Medical Legal Standards You Should Know for the EMT Exam

By Arthur Hsieh

There is a clear set of medical legal guidelines you should always practice and be familiar with for the EMT exam. Ethics is always important when dealing with patients. Remember that the law will either protect you or, if you do the wrong thing, provide patients the ability to be compensated for their losses as a result of your actions.

Get the proper consent

You must establish the right to render care to the patient. This can be expressed consent, where the patient is able to indicate he wants your help. Or, it can be implied consent, when the patient is unconscious or otherwise incapacitated and it would be reasonable to ask for help.

Only adults are capable of providing consent; children must be judged by the legal system to be emancipated minors in order to give consent. Adults who are unable to determine their own medical care may have a court authorize another adult to act on their behalf. The person making such decisions has durable power of attorney.

If you don’t obtain consent and proceed to treat and/or transport, you may end up being accused of battery (touching the patient without consent) or false imprisonment (kidnapping or holding someone against his will). If you threaten a patient or otherwise make the patient fearful of possible bodily harm, you are committing assault.

Understanding slander and libel

Speaking poorly about someone’s character is known as slander. Writing poorly about someone’s character is libel. For example, stating that a patient is “just drunk” to a receiving nurse could be seen as a slanderous statement; documenting that the patient was “drunk” or “intoxicated” can be seen as a libelous statement.

Deal with refusals of care and/or transport

An adult, under most circumstances, has the right to refuse your treatment and transport. You have to determine whether the person is capable of making such a decision. This includes determining whether the patient is alert, oriented, and understands the consequences of not accepting your care. You also have to assess whether any existing circumstances are impairing the patient’s judgment, such as intoxication or a language barrier.

Documentation is crucial in patient refusals. It includes having the patient sign a form that affirms her right to refuse further treatment and, in many circumstances, the signature of a witness that verifies the patient did sign the form.

Maintain confidentiality

You are required to protect the patient’s right to privacy in matters related to treatment and personal information. Federal law known as the Health Insurance Portability and Accountability Act (HIPAA) sets strict guidelines (and financial penalties!) regarding who you can share information with, which is usually limited to other medical professionals directly involved with the patient’s care.

This means no talking about private patient information to other crew members or your family or friends, as well as doctors and nurses in the hospital who will not be providing care to the patient. The patient has to authorize the sharing of information with a signed release form.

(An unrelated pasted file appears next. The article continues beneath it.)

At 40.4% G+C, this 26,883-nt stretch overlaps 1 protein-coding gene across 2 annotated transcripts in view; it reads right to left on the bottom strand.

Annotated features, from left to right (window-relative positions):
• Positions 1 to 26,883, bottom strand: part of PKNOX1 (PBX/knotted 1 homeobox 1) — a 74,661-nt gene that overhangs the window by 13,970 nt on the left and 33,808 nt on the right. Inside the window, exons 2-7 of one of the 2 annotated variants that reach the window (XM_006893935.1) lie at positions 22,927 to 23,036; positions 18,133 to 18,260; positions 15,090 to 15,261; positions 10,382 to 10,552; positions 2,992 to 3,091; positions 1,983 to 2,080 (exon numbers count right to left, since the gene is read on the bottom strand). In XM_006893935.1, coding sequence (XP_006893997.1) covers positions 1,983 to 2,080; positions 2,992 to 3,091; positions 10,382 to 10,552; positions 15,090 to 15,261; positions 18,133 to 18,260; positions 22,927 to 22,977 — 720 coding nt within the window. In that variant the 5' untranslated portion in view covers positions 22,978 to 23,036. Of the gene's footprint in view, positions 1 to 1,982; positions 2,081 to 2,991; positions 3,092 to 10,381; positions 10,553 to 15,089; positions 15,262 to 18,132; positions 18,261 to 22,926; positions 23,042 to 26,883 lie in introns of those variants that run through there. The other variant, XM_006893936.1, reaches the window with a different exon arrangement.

Respect advanced directives

Patients with terminal illnesses may legally request that no “heroic” or aggressive interventions be done if they die, or are dying from, that illness. The request is in written form and is generically known as a “do not resuscitate” (DNR) directive.

DNR doesn’t mean you shouldn’t treat the patient at all. You may still be required to provide supportive care and comfort. You may also need to start resuscitation during a cardiac arrest when the DNR paperwork is not available. Check with local and state policies and procedures to find out what you should do.

Steering clear of abandonment

Once you have established contact with your patient, you are obligated to stay with the patient until you release the care to an equal or higher medical authority. This person may be a paramedic who intercepts your unit or the nurse at an emergency department.

Releasing a patient includes making a verbal report with the person who is receiving your patient and following up with a written report. If you fail to do so, you may be liable for abandoning your patient.

Comply with mandatory reporting

In most states, there are laws that protect the health and welfare of children and so-called dependent adults, usually older patients and adults who are unable to make independent decisions. As an EMT, you’re required to report suspected cases of abuse or neglect to specific departments, such as child or adult protective services. Immunity from prosecution is provided to protect you in case your suspicions turn out to be inaccurate.

You may be obligated to make a report in other situations as well, such as criminal circumstances like rape or domestic violence, or special clinical scenarios such as at-home births. These vary from one state to the next. Your instructor should provide you information that is relevant in the area where you will be practicing; check state regulations regarding your role as a mandated reporter.

Cope with crime scenes

EMTs often respond to situations where a violent crime has been committed, such as physical assaults, shootings, or stabbings. Your priority is to treat the patient to the best of your abilities; while doing so, try to avoid contaminating scene evidence as much as you can.

For example, try not to cut through bullet or knife holes in clothing as you take it off the patient. Do not pick up anything in the area that you don’t absolutely need to, including any items you may discard such as plastic wrappers on cervical collars. Do your best to avoid disturbing the scene. Your local police will be very appreciative.